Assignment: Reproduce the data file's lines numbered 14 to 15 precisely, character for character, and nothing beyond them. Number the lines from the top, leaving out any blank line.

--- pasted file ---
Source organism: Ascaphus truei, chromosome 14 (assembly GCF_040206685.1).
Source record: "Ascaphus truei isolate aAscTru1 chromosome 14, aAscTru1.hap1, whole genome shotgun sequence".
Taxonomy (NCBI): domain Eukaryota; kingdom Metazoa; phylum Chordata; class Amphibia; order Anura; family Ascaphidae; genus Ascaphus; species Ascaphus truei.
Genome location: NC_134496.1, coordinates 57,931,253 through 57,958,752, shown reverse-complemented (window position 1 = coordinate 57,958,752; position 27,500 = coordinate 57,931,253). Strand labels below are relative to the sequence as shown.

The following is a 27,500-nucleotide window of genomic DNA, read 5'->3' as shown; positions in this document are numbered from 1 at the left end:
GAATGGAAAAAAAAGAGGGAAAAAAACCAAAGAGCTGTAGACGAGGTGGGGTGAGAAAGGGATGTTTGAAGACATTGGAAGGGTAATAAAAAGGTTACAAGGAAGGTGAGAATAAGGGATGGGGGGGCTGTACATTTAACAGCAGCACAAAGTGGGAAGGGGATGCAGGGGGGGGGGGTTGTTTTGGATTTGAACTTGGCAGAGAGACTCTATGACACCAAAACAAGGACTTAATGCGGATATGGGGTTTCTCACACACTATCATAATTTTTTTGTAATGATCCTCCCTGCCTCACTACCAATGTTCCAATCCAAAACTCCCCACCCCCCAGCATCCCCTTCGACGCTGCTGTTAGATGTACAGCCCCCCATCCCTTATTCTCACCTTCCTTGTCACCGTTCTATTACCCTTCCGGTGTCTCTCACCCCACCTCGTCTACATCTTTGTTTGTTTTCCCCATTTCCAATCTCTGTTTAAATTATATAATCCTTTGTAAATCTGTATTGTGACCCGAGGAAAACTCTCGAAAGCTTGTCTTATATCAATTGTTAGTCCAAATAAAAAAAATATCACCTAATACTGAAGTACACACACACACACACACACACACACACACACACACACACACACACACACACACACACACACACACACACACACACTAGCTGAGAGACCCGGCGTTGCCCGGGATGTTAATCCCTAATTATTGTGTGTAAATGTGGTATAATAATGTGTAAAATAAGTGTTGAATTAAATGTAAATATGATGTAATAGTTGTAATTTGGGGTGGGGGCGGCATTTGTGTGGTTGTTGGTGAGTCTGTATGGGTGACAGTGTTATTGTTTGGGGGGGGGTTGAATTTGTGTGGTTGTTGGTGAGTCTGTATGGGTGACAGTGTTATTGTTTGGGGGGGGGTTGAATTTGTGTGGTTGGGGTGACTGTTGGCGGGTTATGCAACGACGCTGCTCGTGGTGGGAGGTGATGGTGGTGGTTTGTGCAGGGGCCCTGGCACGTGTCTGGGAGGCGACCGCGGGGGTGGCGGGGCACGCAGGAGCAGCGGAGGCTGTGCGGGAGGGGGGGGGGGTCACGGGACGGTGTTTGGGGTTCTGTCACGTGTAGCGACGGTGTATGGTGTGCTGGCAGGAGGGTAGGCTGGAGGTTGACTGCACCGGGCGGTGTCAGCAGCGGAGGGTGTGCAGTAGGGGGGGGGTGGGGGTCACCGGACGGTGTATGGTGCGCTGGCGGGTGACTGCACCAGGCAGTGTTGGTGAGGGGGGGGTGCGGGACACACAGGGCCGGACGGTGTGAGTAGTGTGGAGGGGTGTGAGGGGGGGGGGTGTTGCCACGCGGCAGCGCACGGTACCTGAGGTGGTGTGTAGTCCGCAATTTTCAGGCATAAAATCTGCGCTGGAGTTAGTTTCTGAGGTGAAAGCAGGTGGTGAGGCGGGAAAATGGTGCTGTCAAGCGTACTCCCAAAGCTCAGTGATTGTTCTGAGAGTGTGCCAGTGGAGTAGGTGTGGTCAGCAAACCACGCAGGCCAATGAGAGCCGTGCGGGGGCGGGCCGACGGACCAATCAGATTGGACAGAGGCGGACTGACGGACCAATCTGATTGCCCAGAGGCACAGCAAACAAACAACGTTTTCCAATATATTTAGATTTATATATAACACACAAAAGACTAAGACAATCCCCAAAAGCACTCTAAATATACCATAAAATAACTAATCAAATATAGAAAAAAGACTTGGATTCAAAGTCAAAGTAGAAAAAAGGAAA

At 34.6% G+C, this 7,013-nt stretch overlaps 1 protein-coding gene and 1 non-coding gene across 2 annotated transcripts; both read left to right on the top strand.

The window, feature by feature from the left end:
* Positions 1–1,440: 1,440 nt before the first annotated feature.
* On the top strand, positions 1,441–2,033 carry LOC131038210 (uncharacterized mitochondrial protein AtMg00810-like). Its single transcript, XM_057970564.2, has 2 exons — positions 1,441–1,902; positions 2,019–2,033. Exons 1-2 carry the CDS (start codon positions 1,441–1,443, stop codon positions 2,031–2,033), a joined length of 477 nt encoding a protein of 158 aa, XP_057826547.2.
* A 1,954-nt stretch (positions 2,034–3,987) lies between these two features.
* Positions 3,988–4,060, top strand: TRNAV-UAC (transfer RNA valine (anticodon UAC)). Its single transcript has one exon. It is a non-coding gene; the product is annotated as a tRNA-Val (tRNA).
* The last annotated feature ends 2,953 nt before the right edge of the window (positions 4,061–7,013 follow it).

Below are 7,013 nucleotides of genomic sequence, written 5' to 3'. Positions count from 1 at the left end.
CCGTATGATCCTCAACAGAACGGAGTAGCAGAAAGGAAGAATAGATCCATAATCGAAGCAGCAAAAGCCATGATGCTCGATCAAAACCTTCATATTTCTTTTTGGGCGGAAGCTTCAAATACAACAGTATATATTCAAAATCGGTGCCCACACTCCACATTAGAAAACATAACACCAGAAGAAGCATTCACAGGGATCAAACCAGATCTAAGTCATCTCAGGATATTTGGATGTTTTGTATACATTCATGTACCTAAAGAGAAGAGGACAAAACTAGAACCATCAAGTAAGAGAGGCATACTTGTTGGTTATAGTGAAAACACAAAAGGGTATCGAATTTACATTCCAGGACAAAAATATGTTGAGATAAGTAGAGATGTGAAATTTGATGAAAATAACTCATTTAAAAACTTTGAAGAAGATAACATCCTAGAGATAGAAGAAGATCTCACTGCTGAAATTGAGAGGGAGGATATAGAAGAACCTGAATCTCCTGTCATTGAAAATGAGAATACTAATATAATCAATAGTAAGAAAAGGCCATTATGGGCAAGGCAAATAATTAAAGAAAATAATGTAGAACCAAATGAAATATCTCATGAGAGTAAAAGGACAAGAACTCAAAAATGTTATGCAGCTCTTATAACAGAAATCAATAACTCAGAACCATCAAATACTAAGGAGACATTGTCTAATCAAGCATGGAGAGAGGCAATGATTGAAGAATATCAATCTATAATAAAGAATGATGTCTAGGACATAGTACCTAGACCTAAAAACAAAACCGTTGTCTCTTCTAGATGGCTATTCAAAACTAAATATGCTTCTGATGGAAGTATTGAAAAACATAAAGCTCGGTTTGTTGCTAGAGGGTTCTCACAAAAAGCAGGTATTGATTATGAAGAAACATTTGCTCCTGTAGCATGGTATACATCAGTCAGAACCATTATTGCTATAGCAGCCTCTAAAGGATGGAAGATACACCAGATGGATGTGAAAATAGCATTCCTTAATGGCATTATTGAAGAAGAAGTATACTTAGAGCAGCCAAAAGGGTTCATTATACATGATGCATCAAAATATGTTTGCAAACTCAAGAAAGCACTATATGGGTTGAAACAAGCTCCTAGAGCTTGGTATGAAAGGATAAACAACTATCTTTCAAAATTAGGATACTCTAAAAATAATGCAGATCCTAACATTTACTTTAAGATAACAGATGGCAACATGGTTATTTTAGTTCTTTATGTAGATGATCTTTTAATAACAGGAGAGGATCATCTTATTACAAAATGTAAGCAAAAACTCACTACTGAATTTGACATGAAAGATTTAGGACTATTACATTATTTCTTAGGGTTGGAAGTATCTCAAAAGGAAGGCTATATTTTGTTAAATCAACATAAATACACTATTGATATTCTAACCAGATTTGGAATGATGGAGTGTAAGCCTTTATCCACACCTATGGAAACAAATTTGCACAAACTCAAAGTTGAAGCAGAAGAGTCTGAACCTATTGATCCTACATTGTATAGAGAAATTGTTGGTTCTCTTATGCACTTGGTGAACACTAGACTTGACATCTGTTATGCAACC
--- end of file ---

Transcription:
Below are 7,013 nucleotides of genomic sequence, written 5' to 3'. Positions count from 1 at the left end.
CCGTATGATCCTCAACAGAACGGAGTAGCAGAAAGGAAGAATAGATCCATAATCGAAGCAGCAAAAGCCATGATGCTCGATCAAAACCTTCATATTTCTTTTTGGGCGGAAGCTTCAAATACAACAGTATATATTCAAAATCGGTGCCCACACTCCACATTAGAAAACATAACACCAGAAGAAGCATTCACAGGGATCAAACCAGATCTAAGTCATCTCAGGATATTTGGATGTTTTGTATACATTCATGTACCTAAAGAGAAGAGGACAAAACTAGAACCATCAAGTAAGAGAGGCATACTTGTTGGTTATAGTGAAAACACAAAAGGGTATCGAATTTACATTCCAGGACAAAAATATGTTGAGATAAGTAGAGATGTGAAATTTGATGAAAATAACTCATTTAAAAACTTTGAAGAAGATAACATCCTAGAGATAGAAGAAGATCTCACTGCTGAAATTGAGAGGGAGGATATAGAAGAACCTGAATCTCCTGTCATTGAAAATGAGAATACTAATATAATCAATAGTAAGAAAAGGCCATTATGGGCAAGGCAAATAATTAAAGAAAATAATGTAGAACCAAATGAAATATCTCATGAGAGTAAAAGGACAAGAACTCAAAAATGTTATGCAGCTCTTATAACAGAAATCAATAACTCAGAACCATCAAATACTAAGGAGACATTGTCTAATCAAGCATGGAGAGAGGCAATGATTGAAGAATATCAATCTATAATAAAGAATGATGTCTAGGACATAGTACCTAGACCTAAAAACAAAACCGTTGTCTCTTCTAGATGGCTATTCAAAACTAAATATGCTTCTGATGGAAGTATTGAAAAACATAAAGCTCGGTTTGTTGCTAGAGGGTTCTCACAAAAAGCAGGTATTGATTATGAAGAAACATTTGCTCCTGTAGCATGGTATACATCAGTCAGAACCATTATTGCTATAGCAGCCTCTAAAGGATGGAAGATACACCAGATGGATGTGAAAATAGCATTCCTTAATGGCATTATTGAAGAAGAAGTATACTTAGAGCAGCCAAAAGGGTTCATTATACATGATGCATCAAAATATGTTTGCAAACTCAAGAAAGCACTATATGGGTTGAAACAAGCTCCTAGAGCTTGGTATGAAAGGATAAACAACTATCTTTCAAAATTAGGATACTCTAAAAATAATGCAGATCCTAACATTTACTTTAAGATAACAGATGGCAACATGGTTATTTTAGTTCTTTATGTAGATGATCTTTTAATAACAGGAGAGGATCATCTTATTACAAAATGTAAGCAAAAACTCACTACTGAATTTGACATGAAAGATTTAGGACTATTACATTATTTCTTAGGGTTGGAAGTATCTCAAAAGGAAGGCTATATTTTGTTAAATCAACATAAATACACTATTGATATTCTAACCAGATTTGGAATGATGGAGTGTAAGCCTTTATCCACACCTATGGAAACAAATTTGCACAAACTCAAAGTTGAAGCAGAAGAGTCTGAACCTATTGATCCTACATTGTATAGAGAAATTGTTGGTTCTCTTATGCACTTGGTGAACACTAGACTTGACATCTGTTATGCAACC